Health Highlights: Dec. 21, 2009

For some teenagers, the social networking site Facebook is so seductive that they must take extreme measures to releases themselves from its addictive grip.

According to The New York Times, teens, mainly girls, are forming support groups, attempting to set personal time limits, asking others to change their passwords or deactivating their accounts altogether in an attempt to break the time-consuming habit.

"It's like any other addiction," psychologist Kimberly Young, the director of the Center for Internet Addiction Recovery in Bradford, Penn., told The Times. "Its hard to wean yourself."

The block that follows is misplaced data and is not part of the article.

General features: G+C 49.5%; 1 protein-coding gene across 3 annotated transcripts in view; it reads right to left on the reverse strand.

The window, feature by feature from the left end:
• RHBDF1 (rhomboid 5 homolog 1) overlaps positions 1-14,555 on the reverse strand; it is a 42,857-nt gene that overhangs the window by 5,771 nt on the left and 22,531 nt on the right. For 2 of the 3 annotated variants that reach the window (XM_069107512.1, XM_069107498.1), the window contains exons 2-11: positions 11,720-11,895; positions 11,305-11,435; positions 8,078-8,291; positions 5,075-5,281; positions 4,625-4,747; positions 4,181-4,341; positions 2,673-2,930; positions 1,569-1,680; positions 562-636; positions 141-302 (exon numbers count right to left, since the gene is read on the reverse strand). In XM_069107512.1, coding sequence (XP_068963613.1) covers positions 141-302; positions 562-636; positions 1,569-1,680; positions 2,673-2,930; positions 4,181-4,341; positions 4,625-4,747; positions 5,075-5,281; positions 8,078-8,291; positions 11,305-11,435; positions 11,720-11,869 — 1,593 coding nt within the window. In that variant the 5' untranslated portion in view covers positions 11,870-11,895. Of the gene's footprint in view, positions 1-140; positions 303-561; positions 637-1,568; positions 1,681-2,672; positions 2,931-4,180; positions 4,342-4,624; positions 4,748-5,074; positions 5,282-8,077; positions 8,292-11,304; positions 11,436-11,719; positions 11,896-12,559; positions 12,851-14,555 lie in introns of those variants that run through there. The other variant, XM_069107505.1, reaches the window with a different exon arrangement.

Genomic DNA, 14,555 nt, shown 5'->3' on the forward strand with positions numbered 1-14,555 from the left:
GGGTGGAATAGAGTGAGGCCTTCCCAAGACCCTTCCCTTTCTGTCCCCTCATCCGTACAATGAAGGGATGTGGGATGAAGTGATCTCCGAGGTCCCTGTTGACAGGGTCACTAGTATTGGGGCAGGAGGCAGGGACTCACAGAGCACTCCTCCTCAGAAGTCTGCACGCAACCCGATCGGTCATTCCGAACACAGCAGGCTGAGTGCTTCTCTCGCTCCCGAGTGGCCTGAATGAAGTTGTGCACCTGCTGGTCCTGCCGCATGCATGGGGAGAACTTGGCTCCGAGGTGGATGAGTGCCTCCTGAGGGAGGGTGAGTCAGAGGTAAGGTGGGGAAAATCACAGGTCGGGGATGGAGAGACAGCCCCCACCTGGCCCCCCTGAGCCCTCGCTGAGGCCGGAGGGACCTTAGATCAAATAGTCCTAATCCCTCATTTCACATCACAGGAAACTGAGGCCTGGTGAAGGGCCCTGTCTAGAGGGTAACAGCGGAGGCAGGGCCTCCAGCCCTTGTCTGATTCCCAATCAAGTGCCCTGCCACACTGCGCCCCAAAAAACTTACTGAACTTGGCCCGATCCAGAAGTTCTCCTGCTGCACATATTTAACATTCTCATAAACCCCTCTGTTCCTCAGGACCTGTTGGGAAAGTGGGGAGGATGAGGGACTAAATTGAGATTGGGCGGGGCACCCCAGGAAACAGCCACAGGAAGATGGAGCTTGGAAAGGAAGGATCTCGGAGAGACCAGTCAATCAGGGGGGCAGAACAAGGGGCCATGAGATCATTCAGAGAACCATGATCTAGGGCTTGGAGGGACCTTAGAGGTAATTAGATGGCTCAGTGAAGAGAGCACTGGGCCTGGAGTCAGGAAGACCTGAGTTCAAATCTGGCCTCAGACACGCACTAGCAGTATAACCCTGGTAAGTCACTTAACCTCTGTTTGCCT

Without computer-addiction programs to help them, addicted Facebookers must devise their own strategies. "A lot of them are finding their own balance," Young said. "Its like an eating disorder. You can't eliminate food. You just have to make better choices about what you eat. And what you do online."

Industry experts say Facebook's reach among teens nearly doubled in the past year. According to the Nielsen Company, Facebook was used by 54.7 percent of U.S. teens ages 12 to 17 in October, an increase from 28.3 percent a year earlier, The Times noted.

Facebook doesn't make it easy to say goodbye. Before the struggling teens can deactivate their Facebook accounts, they must check off six reasons why they want to quit. And if they change their minds, they are welcomed back using their original login and password information.

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